No Cars Allowed in This Swiss Town (Except Tiny Electric Ones)

posted by Jason Kottke   Aug 14, 2023

Tom Scott visits the small Swiss ski town of Zermatt, where petrol cars have never been allowed. In the 1980s, the town skipped right from horse-drawn carriages to locally-built electric vehicles, which are made pretty much by hand and are expensive — but they are also easy to maintain and repair and can last for 30-50 years. Because space is at a premium, the town tightly controls who can own a vehicle and most of allowed vehicles are delivery vans, public transportation, or other vehicles with a communal use.

Car Bloat: “Huge Cars Are Terrible for Society”

posted by Jason Kottke   Aug 07, 2023

Compare Carsized

David Zipper, who researches and writes about mobility and transportation, recently did a big thread on Mastodon (and Bluesky) about car bloat: the way in which cars and trucks have gotten much bigger and heavier in the US over the past few decades and how it’s bad for society. The whole thread is worth a read…here are a couple of Zipper’s points:

Tall vehicles have bigger blind spots and are more likely to strike a person’s torso or head. Heavier vehicles exert more force crashing into a person, bicycle, or smaller car. They also have longer braking distances.

Heavier cars exert more pressure on tires, eroding them faster. Tire particles are absorbed into water, where they damage ecosystems. They also float through the air, harming human health when ingested.

For further reading, Zipper links to a number of pieces he’s written in recent months: The Blatant Greenwashing of SUVs, EVs Are Sending Toxic Tire Particles Into the Water, Soil, and Air, Carry That Weight, and The Car Safety Feature That Kills the Other Guy. Zipper’s solution to these problems is government action: for example, taxing vehicles by weight, testing vehicles for pedestrian and cyclist safety, or requiring drivers have commercial driver’s licenses for larger vehicles.

The image above is from Carsized and compares a 2018 Dodge Ram to a 2005 VW Jetta.

Why Did Kids Stop Walking to School?

posted by Jason Kottke   May 17, 2023

Right now in the US, the majority of children are driven to school, even though many of them live within walking or cycling distance.

In 1969, about 48% of students walked or cycled to school in the United States. Today that figure is about 11%. And this decline wasn’t just in the US — you can find the same trend in Australia, England, and Canada: today the majority of students are driven to school in a car. One of the larger studies we have on this issue in [British Columbia] found that 58% of 4th graders and 50% of 7th graders were driven to school by their parents.

There are various reasons for this shift, including that roads are unsafe for cyclists and pedestrians because of cars, a cultural shift towards greatly increased parental supervision of children, and inflexible parental work schedules.

The Cargobox Urban Utility EV

posted by Jason Kottke   Mar 08, 2023

Cargobox is a design concept by Meelis Lillemets for a small electric utility vehicle that embraces the boxy aesthetic in a rib-crunching bear hug. I mean, just look at this absolute rectilinear unit:

a concept car called the Cargobox that is very boxy

a concept car called the Cargobox that is very boxy

It’s like a Knoll shelving unit on wheels! Because the Cargobox is designed for use in cities, you can trade aerodynamic factors for other advantages:

Due to Cargobox only operating up to urban speeds, this study explores the extreme possibilities of design with little considerations for aerodynamics and lots of considerations for simplicity, cost, practicality, modularity.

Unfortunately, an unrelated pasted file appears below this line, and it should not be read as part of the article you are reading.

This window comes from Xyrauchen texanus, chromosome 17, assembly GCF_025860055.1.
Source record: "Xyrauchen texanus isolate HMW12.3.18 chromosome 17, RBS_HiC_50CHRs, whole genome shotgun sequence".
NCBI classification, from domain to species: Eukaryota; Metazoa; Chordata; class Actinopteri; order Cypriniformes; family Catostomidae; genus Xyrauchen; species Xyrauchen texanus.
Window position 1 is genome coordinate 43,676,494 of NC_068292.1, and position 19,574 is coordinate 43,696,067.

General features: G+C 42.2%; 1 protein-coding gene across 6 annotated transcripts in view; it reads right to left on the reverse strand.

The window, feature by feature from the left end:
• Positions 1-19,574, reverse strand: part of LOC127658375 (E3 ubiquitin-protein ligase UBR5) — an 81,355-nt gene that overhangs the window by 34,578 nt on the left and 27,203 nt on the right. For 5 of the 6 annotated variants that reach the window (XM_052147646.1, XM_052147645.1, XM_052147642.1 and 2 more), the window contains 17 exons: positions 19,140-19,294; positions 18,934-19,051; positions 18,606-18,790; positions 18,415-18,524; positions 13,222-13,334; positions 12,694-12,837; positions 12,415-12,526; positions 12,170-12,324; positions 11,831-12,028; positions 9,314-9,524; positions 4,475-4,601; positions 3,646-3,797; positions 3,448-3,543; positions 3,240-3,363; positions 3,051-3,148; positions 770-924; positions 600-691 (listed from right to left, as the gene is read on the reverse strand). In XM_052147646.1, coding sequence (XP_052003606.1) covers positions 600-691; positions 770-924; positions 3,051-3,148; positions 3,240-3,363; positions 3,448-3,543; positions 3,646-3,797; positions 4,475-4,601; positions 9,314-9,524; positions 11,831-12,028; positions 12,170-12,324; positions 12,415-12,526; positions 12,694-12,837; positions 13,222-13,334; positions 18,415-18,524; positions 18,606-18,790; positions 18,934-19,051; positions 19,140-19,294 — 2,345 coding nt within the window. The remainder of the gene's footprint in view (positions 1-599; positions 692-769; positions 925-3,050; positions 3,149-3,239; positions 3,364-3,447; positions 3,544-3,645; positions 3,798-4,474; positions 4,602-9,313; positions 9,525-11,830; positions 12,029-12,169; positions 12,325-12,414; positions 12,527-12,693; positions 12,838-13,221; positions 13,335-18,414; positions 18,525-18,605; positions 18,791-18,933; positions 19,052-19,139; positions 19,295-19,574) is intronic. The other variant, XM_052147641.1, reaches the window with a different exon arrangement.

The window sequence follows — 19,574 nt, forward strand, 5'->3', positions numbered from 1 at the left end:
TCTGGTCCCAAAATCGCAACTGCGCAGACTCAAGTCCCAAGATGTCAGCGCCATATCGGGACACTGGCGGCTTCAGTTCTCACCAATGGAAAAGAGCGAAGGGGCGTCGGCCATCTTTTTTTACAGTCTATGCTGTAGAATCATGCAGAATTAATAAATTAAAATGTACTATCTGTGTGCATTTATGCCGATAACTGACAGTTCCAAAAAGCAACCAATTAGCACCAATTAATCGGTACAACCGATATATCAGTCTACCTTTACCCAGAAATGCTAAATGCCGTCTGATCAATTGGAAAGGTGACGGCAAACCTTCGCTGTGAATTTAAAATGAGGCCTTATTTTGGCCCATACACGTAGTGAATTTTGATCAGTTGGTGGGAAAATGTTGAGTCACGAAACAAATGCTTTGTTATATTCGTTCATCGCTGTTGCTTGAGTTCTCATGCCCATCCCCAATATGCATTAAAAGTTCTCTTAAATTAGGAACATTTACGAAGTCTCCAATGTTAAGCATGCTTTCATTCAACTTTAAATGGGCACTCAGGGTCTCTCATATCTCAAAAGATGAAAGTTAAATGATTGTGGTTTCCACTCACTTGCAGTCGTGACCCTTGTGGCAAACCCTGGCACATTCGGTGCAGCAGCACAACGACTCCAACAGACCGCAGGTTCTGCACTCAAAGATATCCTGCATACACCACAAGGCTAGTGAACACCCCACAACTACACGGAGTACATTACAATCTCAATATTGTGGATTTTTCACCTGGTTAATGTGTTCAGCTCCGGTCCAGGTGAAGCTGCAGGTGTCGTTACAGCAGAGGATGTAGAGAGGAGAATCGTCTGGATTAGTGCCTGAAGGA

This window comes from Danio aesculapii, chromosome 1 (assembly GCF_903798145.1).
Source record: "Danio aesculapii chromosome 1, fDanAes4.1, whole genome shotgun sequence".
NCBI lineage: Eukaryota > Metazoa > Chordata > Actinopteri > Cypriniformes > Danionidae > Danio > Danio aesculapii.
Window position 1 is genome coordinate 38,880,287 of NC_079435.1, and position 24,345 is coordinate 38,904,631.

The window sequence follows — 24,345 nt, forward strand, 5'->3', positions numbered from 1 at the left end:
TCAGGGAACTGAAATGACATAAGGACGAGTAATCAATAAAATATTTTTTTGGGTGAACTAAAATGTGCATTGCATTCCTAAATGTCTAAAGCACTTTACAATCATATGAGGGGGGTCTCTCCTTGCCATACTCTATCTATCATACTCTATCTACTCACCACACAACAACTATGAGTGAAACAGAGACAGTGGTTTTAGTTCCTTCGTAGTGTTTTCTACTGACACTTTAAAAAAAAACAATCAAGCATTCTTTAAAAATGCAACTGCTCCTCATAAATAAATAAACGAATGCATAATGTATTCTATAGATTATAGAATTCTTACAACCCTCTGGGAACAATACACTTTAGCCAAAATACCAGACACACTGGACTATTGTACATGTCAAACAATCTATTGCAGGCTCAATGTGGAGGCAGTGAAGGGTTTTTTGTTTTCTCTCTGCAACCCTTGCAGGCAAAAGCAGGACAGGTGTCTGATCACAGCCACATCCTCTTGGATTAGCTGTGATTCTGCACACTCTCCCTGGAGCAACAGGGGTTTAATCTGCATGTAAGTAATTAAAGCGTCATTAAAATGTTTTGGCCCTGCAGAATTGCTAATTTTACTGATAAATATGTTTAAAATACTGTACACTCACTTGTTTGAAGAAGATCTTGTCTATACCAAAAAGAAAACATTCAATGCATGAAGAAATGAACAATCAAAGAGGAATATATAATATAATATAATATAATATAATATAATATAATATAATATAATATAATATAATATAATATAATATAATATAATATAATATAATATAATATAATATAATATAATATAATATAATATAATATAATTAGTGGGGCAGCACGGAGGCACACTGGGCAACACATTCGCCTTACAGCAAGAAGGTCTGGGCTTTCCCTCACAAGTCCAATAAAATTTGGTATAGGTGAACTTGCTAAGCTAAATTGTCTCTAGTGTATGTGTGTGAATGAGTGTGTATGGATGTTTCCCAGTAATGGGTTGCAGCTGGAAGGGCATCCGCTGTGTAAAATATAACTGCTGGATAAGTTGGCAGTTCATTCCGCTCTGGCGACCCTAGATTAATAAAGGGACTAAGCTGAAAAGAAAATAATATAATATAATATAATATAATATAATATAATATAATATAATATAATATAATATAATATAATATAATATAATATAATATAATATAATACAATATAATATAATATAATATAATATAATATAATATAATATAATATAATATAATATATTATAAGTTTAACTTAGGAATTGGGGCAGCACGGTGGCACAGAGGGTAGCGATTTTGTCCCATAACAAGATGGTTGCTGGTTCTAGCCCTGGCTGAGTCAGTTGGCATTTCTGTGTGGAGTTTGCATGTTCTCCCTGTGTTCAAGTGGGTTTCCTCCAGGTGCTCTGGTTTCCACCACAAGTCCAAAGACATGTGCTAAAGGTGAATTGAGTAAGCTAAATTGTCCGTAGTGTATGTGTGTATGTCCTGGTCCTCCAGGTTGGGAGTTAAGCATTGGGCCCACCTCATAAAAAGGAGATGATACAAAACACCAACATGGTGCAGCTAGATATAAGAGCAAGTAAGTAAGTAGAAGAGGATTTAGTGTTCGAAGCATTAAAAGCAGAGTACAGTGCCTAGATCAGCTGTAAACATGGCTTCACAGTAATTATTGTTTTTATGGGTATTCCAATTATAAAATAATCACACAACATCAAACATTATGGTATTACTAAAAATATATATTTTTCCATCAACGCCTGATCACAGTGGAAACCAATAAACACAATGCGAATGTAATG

The Cargobox will be available this fall at your local Design Within Reach store — jkjk. But seriously, the US post office should order a few thousand of these — they’d look really sharp with the red, white, and blue USPS colorway. (via yanko design)

The Octopus Test for Large Language Model AIs

posted by Jason Kottke   Mar 02, 2023

In 2020, before the current crop of large language models (LLM) like ChatGPT and Bing, Emily Bender and Alexander Koller wrote a paper on their limitations called Climbing towards NLU: On Meaning, Form, and Understanding in the Age of Data. In the paper, Bender and Koller describe an “octopus test” as a way of thinking about what LLMs are capable of and what they aren’t. A recent profile of Bender by Elizabeth Weil for New York magazine (which is worth reading in its entirety) summarizes the octopus test thusly:

Say that A and B, both fluent speakers of English, are independently stranded on two uninhabited islands. They soon discover that previous visitors to these islands have left behind telegraphs and that they can communicate with each other via an underwater cable. A and B start happily typing messages to each other.

Meanwhile, O, a hyperintelligent deep-sea octopus who is unable to visit or observe the two islands, discovers a way to tap into the underwater cable and listen in on A and B’s conversations. O knows nothing about English initially but is very good at detecting statistical patterns. Over time, O learns to predict with great accuracy how B will respond to each of A’s utterances.

Soon, the octopus enters the conversation and starts impersonating B and replying to A. This ruse works for a while, and A believes that O communicates as both she and B do — with meaning and intent. Then one day A calls out: “I’m being attacked by an angry bear. Help me figure out how to defend myself. I’ve got some sticks.” The octopus, impersonating B, fails to help. How could it succeed? The octopus has no referents, no idea what bears or sticks are. No way to give relevant instructions, like to go grab some coconuts and rope and build a catapult. A is in trouble and feels duped. The octopus is exposed as a fraud.